To The Editor:
I recently received a copy of the article regarding the conversion to narrowband for Franklin County and wanted to clear some misunderstandings regarding the mandate.
First off, a little about myself. I manage the radio frequency coordination program for AASHTO, the American Association of State Highway and Transportation Officials, which is one of four Federal Communications Commission Frequency Advisory Committees (FACs) for public safety and local governments.
In 1986 the commission designated four groups to oversee the selection of all two-way radio frequencies used by emergency responders and other state, county, city and tribal authorities. All applications for new frequency assignments must be submitted through one of the four FACs or coordinators. It is our responsibility to process their application, select radio frequencies which will cause the least harmful interference to other users and recommend these to the commission for licensing.
As to the article, there are a few points needing clarification. It states, “Narrowbanding is being mandated by the Federal Communications Commission to free up frequencies for cellphones and other consumer devices.”
This statement contains elements which are correct as well as others that are incorrect. Public safety agencies, such as those found in Franklin County, operate in portions of the radio spectrum set aside for their communications. These frequencies are not shared with any other group outside of those authorized by U.S. Code, Title 47, Section 90.20.
With the exception of certain frequencies identified in the Middle Class Tax Relief Act, they are not subject to reassignment for commercial use. The frequencies which are subject to reallocation can only be used in 14 locations across the entire United States and are not available in Franklin County.
The narrowbanding or “refarming” mandate has been around for 15 years, so it wasn’t a shock to those who had paid attention to the federal rules. The mandate requires all users operating between 150 MHz and 512 MHz to reduce the amount of occupied spectrum from a 25 kHz channel to a 12.5 kHz channel. As the radios in use cannot exceed their assigned channel bandwidth, they are designed to keep their emissions below the maximum channel assignment. For operation on a 25 kHz channel, the radios actually occupy 20 kHz of spectrum or bandwidth.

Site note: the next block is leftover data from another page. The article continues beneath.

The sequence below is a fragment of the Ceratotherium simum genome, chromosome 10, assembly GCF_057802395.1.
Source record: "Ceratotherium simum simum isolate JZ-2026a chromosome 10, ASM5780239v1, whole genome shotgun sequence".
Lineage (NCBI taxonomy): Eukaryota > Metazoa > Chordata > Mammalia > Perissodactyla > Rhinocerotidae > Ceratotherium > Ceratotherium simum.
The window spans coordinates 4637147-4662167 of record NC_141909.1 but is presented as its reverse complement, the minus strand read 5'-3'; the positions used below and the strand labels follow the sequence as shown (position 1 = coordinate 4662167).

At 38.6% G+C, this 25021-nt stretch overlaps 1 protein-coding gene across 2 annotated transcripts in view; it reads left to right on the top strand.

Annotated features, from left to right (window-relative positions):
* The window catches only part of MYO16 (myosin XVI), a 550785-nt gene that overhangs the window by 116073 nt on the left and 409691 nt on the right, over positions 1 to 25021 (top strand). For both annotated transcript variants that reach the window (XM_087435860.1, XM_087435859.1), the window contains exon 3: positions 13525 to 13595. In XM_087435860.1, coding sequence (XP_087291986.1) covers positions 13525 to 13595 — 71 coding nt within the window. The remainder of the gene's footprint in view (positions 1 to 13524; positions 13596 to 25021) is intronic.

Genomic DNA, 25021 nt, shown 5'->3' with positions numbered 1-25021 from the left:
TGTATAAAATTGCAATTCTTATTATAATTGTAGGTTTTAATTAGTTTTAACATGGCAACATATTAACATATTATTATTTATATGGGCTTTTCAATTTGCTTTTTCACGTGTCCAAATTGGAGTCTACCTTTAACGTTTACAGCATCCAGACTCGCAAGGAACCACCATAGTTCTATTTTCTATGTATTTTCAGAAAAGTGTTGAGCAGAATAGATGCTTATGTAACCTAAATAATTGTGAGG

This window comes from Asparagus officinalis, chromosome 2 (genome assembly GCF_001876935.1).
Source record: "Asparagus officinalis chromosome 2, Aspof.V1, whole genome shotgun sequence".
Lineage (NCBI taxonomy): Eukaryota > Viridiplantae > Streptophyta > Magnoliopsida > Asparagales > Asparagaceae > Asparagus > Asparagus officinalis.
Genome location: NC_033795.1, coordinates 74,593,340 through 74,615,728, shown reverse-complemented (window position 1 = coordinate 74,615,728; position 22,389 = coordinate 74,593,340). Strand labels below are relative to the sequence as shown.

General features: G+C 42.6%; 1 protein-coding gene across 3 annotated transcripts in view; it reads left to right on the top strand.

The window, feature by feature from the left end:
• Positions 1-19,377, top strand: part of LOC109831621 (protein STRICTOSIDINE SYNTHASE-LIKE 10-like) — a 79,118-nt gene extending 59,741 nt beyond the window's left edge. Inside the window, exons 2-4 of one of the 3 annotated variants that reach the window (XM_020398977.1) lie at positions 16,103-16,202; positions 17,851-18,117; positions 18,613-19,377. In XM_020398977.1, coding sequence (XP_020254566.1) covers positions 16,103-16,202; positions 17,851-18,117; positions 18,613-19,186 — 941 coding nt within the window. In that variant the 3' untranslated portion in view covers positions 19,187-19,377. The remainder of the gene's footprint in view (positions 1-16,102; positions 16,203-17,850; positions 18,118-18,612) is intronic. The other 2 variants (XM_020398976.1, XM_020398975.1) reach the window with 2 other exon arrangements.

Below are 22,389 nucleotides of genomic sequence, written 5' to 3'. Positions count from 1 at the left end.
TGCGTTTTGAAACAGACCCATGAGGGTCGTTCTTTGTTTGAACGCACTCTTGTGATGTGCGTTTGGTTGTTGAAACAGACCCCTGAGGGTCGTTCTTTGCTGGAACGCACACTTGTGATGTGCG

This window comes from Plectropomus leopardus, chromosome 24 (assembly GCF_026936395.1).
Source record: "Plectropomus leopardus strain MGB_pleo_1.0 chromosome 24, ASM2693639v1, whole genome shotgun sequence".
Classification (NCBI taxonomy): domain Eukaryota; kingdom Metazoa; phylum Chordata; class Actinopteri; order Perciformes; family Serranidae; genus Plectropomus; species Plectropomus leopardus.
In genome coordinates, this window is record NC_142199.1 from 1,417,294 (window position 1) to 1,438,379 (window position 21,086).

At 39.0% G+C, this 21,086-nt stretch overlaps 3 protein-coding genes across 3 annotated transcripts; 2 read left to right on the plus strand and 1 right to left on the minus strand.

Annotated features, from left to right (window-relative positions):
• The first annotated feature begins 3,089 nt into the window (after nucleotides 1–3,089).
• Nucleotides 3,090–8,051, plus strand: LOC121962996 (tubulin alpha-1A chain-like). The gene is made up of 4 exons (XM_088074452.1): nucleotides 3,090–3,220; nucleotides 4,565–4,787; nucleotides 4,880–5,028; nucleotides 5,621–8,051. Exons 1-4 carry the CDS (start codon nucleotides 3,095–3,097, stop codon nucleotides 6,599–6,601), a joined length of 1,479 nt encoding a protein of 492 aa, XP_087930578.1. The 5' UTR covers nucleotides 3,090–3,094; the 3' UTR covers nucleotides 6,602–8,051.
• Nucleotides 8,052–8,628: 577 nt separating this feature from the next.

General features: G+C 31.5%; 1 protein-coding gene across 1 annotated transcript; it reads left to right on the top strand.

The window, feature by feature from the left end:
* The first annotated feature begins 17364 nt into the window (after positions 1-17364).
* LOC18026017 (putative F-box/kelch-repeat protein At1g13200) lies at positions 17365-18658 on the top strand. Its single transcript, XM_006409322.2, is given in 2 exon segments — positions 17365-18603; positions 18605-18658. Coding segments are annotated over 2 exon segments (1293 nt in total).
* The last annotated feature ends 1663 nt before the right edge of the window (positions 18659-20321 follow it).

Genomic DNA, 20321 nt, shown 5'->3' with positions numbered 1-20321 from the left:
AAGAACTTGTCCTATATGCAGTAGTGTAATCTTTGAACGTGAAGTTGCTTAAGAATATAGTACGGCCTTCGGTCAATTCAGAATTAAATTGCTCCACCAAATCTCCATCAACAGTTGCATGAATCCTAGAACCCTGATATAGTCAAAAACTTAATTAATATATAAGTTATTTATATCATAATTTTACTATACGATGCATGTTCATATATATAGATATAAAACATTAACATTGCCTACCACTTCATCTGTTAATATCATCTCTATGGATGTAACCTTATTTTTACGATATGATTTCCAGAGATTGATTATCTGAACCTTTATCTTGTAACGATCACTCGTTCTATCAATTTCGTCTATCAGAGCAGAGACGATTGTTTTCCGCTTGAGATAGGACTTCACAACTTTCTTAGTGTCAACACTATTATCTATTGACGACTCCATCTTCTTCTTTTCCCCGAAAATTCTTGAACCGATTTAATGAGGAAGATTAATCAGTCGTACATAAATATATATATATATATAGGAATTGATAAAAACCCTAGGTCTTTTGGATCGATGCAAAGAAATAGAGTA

Under narrowbanding, the amount of occupied bandwidth will reduce to 11.25 kHz. Users are not required to change their assigned frequencies.
I applaud the work done by Franklin County’s interim 9-1-1 director. Mr. Zagarri is following the proper procedures in completing the requirements. The radios have been inventoried and units certified and manufactured prior to February 1996 have been identified and replacements ordered. Mr. Zagarri has a conversion date and plan where he will begin by replacing the repeaters or fixed sites which are not capable of operating with narrowed emissions. He then will, from appearances in your article, begin the reprogramming of the units in vehicles and any portable radios to reduce their channel width.
From experience, some issues that will arise during the conversion process also have been identified. The radios remaining on wide emissions will sound overly loud to those operating with narrow emissions with the reverse of narrow emission radios being “soft.” The county has also completed the step of modifying all its licenses to add narrow emissions.
The county may also experience a reduction in the range of the radios, but this normally is not an issue as it would be experienced at or near the maximum range of the older wideband units. There should be no difference in day-to-day operations once the conversion is complete.
What is important to note is what the mandate does not require. The mandate only states a licensee must reduce its emissions from a 25 kHz channel to a 12.5 kHz channel. The mandate does not require a licensee to change frequencies or migrate to digital radios. Many jurisdictions have used the mandate as justification for completely new radio systems costing many millions of dollars.